The start of the 22nd Winter Olympics in Sochi, Russia, has, and will, force me to better manage my time for the next couple of weeks. It is such a great time to invite people over to my apartment; I usually describe myself as someone more reserved with social outings, but it’s nice to cheer on teams and people in sports that we have never, or rarely, play with others. You can look on the 2014 Olympics as a political, sports, and social event – basically something for everyone.
Let’s face it – as graduate students, we are saddled with juggling the classes we’re taking, the research we’re conducting, the classes we’re teaching, and then all the other things we’re involved in (voluntarily of course, since we are choosing to be here!). Time is clearly a precious commodity in the life of a graduate student. So when your home School or Department hosts a seminar, lecture, or other event, the debate is always whether or not it’s worth your time to attend. Most students consider such things as:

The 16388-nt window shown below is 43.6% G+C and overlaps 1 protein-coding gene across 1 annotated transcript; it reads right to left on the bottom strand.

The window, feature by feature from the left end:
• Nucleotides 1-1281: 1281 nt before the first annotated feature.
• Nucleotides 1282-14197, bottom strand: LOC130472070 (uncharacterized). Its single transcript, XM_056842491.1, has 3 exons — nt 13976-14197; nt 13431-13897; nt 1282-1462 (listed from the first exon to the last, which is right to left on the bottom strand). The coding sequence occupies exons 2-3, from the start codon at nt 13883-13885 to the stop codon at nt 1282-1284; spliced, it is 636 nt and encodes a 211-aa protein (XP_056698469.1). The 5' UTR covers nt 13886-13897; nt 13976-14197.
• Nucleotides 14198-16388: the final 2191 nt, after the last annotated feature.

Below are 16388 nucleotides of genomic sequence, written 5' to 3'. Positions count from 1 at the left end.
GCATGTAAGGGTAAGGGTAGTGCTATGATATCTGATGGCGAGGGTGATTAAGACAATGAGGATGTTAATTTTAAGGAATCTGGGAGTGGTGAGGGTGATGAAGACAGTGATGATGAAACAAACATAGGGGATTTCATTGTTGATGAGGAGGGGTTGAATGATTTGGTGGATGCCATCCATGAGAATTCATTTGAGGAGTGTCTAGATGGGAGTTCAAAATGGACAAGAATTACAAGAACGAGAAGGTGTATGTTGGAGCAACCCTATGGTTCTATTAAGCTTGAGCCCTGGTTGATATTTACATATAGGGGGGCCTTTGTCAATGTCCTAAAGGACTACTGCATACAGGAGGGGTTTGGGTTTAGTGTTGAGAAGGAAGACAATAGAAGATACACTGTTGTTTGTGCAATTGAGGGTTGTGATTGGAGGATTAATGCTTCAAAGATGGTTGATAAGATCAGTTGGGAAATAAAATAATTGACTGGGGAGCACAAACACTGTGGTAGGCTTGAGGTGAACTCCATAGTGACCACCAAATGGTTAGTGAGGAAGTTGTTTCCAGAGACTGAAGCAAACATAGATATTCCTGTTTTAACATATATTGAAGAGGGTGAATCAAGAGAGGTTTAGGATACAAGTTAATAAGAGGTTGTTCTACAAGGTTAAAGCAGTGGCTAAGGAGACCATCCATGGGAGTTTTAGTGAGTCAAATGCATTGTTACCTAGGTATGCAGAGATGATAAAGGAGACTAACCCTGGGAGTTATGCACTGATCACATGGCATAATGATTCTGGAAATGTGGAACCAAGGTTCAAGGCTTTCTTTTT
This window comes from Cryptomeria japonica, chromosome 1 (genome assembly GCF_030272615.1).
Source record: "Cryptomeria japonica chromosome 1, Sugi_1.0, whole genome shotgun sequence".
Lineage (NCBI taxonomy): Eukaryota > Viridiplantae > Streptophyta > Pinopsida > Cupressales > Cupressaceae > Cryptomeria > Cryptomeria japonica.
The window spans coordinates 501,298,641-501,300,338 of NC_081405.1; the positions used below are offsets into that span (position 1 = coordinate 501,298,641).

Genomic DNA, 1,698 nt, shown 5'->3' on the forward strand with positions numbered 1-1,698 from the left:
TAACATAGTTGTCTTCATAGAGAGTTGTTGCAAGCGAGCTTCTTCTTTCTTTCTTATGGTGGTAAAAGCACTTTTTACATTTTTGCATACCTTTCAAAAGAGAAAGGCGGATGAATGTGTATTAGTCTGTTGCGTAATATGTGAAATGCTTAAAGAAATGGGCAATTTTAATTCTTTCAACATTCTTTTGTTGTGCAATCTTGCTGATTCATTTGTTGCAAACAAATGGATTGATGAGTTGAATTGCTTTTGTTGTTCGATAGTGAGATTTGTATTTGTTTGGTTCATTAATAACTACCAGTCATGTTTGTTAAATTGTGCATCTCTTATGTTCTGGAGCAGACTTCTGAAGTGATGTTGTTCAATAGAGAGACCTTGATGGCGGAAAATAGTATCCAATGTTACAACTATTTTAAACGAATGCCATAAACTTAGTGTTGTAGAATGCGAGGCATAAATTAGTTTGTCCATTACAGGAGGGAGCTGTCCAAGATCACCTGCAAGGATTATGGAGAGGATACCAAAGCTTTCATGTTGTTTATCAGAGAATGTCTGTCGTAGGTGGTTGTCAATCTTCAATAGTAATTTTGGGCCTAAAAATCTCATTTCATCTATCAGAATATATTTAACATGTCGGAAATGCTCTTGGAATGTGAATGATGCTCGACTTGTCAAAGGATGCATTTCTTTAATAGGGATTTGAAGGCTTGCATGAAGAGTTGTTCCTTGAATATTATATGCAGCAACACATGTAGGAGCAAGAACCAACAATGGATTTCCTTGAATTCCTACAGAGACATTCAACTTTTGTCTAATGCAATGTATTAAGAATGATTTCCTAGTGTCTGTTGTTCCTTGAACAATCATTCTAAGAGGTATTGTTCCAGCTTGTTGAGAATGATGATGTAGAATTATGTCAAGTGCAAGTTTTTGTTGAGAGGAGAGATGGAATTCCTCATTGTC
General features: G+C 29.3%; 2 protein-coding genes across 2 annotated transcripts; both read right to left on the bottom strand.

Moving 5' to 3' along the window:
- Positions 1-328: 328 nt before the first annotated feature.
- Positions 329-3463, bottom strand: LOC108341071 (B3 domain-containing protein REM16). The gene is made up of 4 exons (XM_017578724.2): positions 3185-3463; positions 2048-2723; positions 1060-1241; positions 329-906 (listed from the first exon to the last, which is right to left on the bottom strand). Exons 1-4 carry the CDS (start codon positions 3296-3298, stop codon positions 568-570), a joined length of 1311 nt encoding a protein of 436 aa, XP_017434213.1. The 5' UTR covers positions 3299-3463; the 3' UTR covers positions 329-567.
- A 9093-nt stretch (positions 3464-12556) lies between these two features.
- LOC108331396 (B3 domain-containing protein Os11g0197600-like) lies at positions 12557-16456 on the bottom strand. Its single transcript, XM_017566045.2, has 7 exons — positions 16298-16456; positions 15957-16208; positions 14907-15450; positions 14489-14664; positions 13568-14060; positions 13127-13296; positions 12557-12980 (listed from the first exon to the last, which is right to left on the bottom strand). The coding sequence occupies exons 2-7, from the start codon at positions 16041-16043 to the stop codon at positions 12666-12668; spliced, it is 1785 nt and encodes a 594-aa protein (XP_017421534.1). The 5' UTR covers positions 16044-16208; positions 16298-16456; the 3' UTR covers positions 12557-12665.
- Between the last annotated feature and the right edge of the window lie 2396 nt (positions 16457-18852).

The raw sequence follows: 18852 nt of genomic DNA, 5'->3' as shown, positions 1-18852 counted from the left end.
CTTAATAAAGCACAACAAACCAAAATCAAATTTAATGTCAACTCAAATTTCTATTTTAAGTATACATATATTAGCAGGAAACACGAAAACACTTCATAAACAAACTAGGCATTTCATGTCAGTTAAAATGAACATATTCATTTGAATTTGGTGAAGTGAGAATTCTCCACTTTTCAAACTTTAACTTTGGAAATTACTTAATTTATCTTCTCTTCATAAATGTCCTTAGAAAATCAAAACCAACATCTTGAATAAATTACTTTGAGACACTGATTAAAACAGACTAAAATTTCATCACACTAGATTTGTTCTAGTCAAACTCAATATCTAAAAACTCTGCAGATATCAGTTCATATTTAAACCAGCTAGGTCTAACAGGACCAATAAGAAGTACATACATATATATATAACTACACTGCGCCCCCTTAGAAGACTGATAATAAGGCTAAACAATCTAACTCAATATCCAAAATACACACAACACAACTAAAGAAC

1) Is the topic of direct interest to me or does it impact my area of study?
2) How long is the seminar/lecture?
3) Does it fit in my current schedule?
4) Who else will be there? Will I be expected to be in attendance?
and most importantly 5) IS THERE FREE FOOD?!?!?!?!?
It’s kind of like betting in a poker game…
With Winter in full swing, it’s just about time to start bemoaning the lack of having a significant other. Because I’m on that list, I’d rather curb this discussion to talk about relationships in a different light, particularly with one’s family, during the process of seeking a degree.